Was Jane Austen a Feminist?
This has not been the traditional view. Indeed it was not until the 1960’s that Austen’s name was associated with feminism in any widespread way.
Although there are as many faces of feminism as one cares to discover, if the works of Austen are to be fairly evaluated, it should be in terms of feminism as it was understood in her time. To do otherwise (however tempting), would be anachronistic.
This essay evaluates Austen’s portrayal of three of her heroines in regards to the goals of ‘Enlightenment feminism’ which asserted that men and women should share the same moral code in regards to conduct, feelings, and responsibility.
In Emma, despite being ‘handsome, clever, and rich’, we find a heroine flawed. In economic terms, Emma Woodhouse passes with flying colors; an heiress of £30,000 is not easily dismissed. But the citizens of Highbury do not value money nearly as much as they do character and in this regard the imperious Miss Woodhouse must learn that she has ‘been used to despise (Highbury) rather too much’. In other words, Emma’s moral code is lacking and requires remedial work.
But instead of undertaking to improve herself of her own violation, Emma is instructed by Mr Knightly who appears to believe himself the more morally capable of the two (‘I have blamed you, and lectured you, and you have borne it as no other woman in England would have borne it. Bear with the truths I would tell you now, dearest Emma, as well as you have borne with them.’)
Not surprisingly, it is only when Emma becomes all that Mr Knightly would have her be, that he realizes he is in love with her for we all know the story of Pygmalion, the ancient Greek sculptor who fell in love with (and married) the statue he carved. We have only to look at how Mr Knightly’s view of Harriet changes (the former ‘fair lady’ become ‘the foolish girl’ and ‘a greater simpleton’) when by refusing Robert Martin’s marriage proposal, she fails to conform to Knightly’s norm. Luckily for Emma, she had learned her lessons well and so ‘what did she say’ when Knightly declares himself? ‘Just what she ought, of course’ for ‘a lady always does.’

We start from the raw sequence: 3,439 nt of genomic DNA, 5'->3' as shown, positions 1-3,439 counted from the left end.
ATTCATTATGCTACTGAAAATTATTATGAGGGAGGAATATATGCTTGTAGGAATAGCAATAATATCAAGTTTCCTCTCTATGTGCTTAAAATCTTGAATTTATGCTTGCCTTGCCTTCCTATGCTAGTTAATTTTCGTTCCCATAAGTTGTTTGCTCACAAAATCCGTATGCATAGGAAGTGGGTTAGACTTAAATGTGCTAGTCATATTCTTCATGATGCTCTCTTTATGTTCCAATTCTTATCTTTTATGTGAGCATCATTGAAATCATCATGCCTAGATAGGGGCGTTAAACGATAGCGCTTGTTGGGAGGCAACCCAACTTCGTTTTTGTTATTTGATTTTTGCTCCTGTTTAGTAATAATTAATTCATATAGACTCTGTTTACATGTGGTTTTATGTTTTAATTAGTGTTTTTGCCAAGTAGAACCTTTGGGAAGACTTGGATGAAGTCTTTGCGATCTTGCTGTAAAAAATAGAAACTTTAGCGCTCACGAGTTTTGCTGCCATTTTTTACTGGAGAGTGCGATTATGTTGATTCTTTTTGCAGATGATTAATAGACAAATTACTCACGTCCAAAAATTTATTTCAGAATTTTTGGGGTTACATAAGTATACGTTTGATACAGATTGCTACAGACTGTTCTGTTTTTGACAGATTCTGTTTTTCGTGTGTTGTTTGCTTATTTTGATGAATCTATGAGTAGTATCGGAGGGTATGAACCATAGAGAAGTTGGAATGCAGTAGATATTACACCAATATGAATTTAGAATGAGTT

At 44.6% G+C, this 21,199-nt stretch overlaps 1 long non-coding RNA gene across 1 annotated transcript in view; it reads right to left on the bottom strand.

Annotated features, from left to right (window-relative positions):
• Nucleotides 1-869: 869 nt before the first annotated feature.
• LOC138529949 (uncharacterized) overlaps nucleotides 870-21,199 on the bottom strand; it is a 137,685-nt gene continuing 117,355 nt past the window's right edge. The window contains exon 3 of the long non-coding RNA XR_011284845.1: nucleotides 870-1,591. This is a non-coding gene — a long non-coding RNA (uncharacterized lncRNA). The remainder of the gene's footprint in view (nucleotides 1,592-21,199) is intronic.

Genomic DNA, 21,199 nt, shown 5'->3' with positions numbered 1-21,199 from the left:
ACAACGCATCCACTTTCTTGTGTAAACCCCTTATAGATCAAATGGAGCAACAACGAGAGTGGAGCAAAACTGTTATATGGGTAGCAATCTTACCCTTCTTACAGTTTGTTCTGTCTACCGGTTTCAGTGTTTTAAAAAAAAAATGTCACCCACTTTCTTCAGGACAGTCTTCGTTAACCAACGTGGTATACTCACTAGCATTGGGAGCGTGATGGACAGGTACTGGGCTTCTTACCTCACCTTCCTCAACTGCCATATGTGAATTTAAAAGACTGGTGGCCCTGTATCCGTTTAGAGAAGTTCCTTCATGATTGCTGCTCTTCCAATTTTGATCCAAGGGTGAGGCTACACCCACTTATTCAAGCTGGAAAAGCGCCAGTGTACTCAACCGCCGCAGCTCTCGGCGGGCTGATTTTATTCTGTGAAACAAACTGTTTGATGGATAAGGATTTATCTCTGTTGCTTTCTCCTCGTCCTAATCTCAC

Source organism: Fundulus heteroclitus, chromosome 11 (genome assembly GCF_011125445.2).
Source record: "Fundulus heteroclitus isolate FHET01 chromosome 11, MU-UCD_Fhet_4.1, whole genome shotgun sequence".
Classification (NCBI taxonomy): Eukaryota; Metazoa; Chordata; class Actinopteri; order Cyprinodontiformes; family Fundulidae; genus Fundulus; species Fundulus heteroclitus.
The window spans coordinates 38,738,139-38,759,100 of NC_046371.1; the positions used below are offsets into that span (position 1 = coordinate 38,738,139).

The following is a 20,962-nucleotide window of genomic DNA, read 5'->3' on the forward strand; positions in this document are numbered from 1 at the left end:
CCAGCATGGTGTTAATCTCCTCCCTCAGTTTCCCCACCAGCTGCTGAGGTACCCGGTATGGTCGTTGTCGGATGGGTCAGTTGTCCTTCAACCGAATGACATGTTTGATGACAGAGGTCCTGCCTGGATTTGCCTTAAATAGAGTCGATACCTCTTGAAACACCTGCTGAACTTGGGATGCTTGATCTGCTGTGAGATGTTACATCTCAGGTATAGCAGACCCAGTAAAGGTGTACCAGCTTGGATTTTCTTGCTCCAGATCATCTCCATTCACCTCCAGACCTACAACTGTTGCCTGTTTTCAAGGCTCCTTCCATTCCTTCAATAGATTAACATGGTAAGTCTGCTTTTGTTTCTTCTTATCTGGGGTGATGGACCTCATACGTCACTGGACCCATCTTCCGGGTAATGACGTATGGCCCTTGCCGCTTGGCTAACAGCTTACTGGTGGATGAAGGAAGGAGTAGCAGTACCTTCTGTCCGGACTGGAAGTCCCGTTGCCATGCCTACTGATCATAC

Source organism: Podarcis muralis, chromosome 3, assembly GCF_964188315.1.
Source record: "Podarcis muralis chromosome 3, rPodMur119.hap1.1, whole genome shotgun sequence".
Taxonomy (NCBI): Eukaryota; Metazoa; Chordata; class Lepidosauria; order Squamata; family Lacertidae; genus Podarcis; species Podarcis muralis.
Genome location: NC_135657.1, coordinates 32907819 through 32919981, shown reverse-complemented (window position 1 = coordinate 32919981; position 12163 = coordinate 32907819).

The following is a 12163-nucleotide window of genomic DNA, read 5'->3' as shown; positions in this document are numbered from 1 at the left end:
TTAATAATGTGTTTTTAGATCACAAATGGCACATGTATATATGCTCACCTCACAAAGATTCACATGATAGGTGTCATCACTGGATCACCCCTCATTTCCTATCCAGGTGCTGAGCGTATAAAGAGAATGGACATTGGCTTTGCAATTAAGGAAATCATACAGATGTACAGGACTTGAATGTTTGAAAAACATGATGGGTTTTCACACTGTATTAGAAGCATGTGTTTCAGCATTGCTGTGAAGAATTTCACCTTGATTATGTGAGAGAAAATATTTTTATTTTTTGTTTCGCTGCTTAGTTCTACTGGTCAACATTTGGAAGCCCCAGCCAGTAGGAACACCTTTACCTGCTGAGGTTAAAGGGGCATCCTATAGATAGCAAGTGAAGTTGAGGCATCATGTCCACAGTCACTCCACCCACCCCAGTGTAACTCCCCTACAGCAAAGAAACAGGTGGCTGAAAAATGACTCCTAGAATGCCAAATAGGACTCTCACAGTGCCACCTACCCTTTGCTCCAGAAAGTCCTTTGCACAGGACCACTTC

In Emma, although women may have been portrayed as capable of moral equality, they were also portrayed as incapable of forging a moral code of their own.
Likewise, Fanny Price in Mansfield Park with ‘all her faults of ignorance and timidity’ must be carefully tutored to the standards of her cousin Edmund.
Although Miss Price is oft portrayed as a plucky feminist who finally has the courage to speak her own mind (by refusing to marry Henry Crawford as Sir Thomas Bertramwould have her do), we who have followed her long, steady progress with Edmund know she did not reach that pinnacle on her own.
The scene in the East room provides the perfect example. One morning Fanny escapes to her ‘nest of comforts’ in order ‘to see if by looking at Edmund’s profile she could catch any of his counsel’. When in the flesh Edmund arrives to obtain ‘her opinion’ on ‘an evil of such magnitude as must , if possible, be prevented’, he begins by voicing his own. When finished with his soliloquy, he asks Fanny whether she sees ‘it in the same light’. When she has the temerity to say ‘no’, he recommends that she ‘think it a little over’ for ‘perhaps you are not so much aware as I am, of the mischief that may’ arise.
When Edmund’s love interest, Mary Crawford, speaks her own mind by refusing to agree with him regarding her brother, Henry’s, adultrous behavior, Mary is out and Fanny is in. ‘Loving, guiding, protecting her (Fanny), as he (Edmund) had been doing ever since her being ten years old, her mind so great a degree formed by his care’, it should be little surprise that by end of the story he’s fallen in love with her and ‘acknowledged’ her mental superiority.
However, in Northanger Abby, Catherine Morland, arguably the most feminist of Austen’s heroines, receives a very different moral education – that of first-hand experience (as we might expect with a man).
As a child, Catherine is left largely to her own devices allowing her to early on rely on her own judgment. Later she navigates Bath with little or no outside guidance and moves on to her next adventure afflicted only by her love of Gothic novels and vivid imagination. Convinced that General Tilney has murdered his wife, like Pandora she finally commits the unpardonable sin and opens that ‘forbidden door’.
But even then when she receives a dressing down from her love interest, Henry Tilney (‘consider the dreadful nature of the suspicions you have entertained’ and ‘remember that we are English’ and ‘Christians’), she is asked by him to not to do or think as he would ,but instead to ‘consult your own understanding’ (which she does to her shame).
Once her ‘visions of romance were over’, she ‘was completely awakened.’ Catherine goes on to win the heart of the man she loves and to ‘begin perfect happiness at’ the age of eighteen, which as Austen reminds us is ‘to do pretty well.’
If the only goal of Enlightenment feminism was that men and women should share the same moral code, then Austen can be said to have wholeheartedly supported this through her fictional characterizations.
However if we look to the basic premise underlying Enlightenment feminism – that women, not having been denied powers of reason, must have the moral status appropriate to ‘rational beings’, formed in the image of a rational God – we must reach a different conclusion. At least two of the three of Austen’s heroines examined were apparently presumed by the men in their lives as capable not of forging their own moral code, but only of regurgitating that of their lovers.
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